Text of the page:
My current guitar case: a gig bag by SKB Cases. June 21, 2011
It's almost noon on Tuesday as I type these words. Believe it or not, I actually wrote a blog entry with the same title four years ago. Since then I've gone through two guitar cases—not that I intentionally abuse them, but being a busy musician playing several nights a week traveling to and from gigs, I really do put my cases through some serious daily wear and tear!
Usually it's the D-ring that attaches the shoulder strap to the guitar case that breaks. All that slinging the guitar case on and off my shoulder every day several times a day really wears it out. Sometimes it's the handle that one day totally out-of-the-blue just decides to detach itself from the case. There was one time though when I got a new case, just because I liked the way it looked. So cool in shiny black, it was almost like a fashion accessory. I loved it so much I got a second one in white!
Anywayz, as I mentioned in a previous blog entry, I'm going to Los Angeles this weekend and I just bought myself a new airline-friendly guitar case. So of course I'm going through the process of moving my guitar, music gadgets and accessories from the old case to the new. So I might as well, for the fun of it and to satisfy your curiosity, show you what's in my guitar case for 2011!
It's noon on Monday as I type these words. I'm at Starbucks in Chinatown watching all the office workers making their way to one of the many restaurants nearby. Thinking to myself that I used to do that when I worked in an office so long ago!
Which is not to say that I no longer work in an office. I still do in a way. Whenever I have to do the business stuff of being a full-time musician like replying to emails about potential gigs, faxing signed contracts, Photoshopping publicity photos etc.
Fortunately I can do most of these office tasks on a laptop and choose my "office" setting which turns out to be Starbucks 90% of the time. What can I say? I love espresso. The caffeine stimulates my brain. And the WiFi is free!
So I'm sure you're wondering "What's up with Miguelito and all these Gig Cam videos recently?"
I've always wanted to publish videos to do what I've always done so well through DCFlamenco.com: make it easy to find out what's going on in the local flamenco scene.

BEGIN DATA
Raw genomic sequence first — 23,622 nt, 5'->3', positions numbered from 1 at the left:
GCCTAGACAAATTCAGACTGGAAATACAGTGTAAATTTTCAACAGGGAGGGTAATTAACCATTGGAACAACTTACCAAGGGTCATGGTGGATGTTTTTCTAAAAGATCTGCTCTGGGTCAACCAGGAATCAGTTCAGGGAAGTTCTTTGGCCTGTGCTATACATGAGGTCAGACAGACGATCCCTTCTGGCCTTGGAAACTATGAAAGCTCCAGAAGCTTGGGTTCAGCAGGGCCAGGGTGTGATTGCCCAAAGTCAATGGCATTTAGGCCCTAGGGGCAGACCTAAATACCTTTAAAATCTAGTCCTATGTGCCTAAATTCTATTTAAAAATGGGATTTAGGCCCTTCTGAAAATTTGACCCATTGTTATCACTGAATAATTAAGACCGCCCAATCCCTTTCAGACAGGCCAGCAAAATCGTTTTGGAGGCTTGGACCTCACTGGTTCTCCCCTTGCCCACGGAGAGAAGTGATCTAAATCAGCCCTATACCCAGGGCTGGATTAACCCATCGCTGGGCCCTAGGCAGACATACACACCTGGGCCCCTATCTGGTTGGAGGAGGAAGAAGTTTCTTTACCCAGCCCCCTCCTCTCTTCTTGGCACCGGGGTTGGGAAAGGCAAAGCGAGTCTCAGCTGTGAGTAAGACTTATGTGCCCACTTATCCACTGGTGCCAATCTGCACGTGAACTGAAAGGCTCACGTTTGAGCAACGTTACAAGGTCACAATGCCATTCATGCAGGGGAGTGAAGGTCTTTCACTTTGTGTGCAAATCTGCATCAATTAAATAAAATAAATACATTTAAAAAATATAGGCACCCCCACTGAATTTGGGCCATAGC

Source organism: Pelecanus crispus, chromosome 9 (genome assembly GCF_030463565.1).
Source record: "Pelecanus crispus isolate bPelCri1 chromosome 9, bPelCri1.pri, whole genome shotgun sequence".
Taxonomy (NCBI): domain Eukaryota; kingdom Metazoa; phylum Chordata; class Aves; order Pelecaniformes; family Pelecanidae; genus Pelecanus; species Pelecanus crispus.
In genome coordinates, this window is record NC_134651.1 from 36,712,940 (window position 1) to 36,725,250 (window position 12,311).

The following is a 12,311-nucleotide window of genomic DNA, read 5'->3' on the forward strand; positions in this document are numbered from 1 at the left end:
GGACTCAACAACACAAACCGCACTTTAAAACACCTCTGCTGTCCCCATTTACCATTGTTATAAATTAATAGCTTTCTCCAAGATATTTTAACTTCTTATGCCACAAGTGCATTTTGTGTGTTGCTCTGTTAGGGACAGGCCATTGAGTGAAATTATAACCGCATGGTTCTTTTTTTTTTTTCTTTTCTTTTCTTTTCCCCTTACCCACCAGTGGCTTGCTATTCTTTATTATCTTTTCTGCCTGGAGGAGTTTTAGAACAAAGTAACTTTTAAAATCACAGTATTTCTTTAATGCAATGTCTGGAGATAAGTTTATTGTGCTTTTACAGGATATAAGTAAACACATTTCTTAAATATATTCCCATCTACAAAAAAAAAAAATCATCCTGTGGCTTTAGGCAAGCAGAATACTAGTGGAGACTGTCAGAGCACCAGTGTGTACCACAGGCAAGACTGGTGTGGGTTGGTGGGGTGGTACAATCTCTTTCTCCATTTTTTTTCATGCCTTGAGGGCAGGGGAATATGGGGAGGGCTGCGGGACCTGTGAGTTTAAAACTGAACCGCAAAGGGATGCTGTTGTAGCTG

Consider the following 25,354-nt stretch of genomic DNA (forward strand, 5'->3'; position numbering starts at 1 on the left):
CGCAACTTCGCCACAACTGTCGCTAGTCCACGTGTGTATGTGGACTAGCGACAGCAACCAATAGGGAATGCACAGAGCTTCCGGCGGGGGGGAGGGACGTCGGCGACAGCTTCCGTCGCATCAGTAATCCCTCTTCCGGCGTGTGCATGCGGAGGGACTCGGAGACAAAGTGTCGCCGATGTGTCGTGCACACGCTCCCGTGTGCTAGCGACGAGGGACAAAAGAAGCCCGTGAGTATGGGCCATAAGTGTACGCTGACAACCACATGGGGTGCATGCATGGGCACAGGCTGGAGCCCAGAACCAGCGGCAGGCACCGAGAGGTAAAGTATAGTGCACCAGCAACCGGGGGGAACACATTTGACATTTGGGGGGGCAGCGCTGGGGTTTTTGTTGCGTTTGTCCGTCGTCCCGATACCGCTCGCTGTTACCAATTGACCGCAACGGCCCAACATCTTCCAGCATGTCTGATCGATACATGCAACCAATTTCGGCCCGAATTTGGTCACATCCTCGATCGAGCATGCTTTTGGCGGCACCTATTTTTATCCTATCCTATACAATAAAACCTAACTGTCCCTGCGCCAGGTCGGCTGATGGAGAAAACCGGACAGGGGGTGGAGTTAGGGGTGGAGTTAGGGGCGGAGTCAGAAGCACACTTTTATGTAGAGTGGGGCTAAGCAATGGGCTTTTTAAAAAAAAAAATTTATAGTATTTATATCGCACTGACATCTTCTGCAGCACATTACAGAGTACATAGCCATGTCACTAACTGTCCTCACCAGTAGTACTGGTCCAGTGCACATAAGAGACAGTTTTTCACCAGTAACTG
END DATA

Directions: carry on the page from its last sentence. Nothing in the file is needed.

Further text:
And yeah while I do have a decent enough camera for high-quality video, it's not always easy for me to lug it around to gigs when I'm already carrying 100 pounds of sound equipment and my guitar.
I've even had pros come to my gigs with some serious video gear but as they set up their tripods, cables, microphones and cameras, the club (or restaurant) started to look more like a TV studio, not good.
Solution: forgo the pro gear and settle for the cameraphone-quality video of an iPod Touch 4G. With it I can shoot a video, edit and upload the same day and even embed it in a blog like I'm doing right now!
And yeah my videos might be jittery, grainy etc but I kind of like it that way. The point of my blog is also to entice people to come out to the local shows (not just mine but also those of my fellow flamencos). And the homemade quality of my videos might be less "produced" and clean but they give you my readers a more realistic picture of what to expect when you come out to see (and hear!) a performance.
The video above features flamenco dancer Sara Jerez accompanied by yours truly on guitar. It was shot at Cafe Citron using an iPod Touch 4G mounted on a tripod.
This video obviously focuses on the show but I'll get back to doing some mini-documentaries taking you behind-the-scenes on what I do setting up sound and lights.
Maybe I'll get one of the dancers to talk about stuff they do to prepare for a show. We'll see. The possibilities are endless!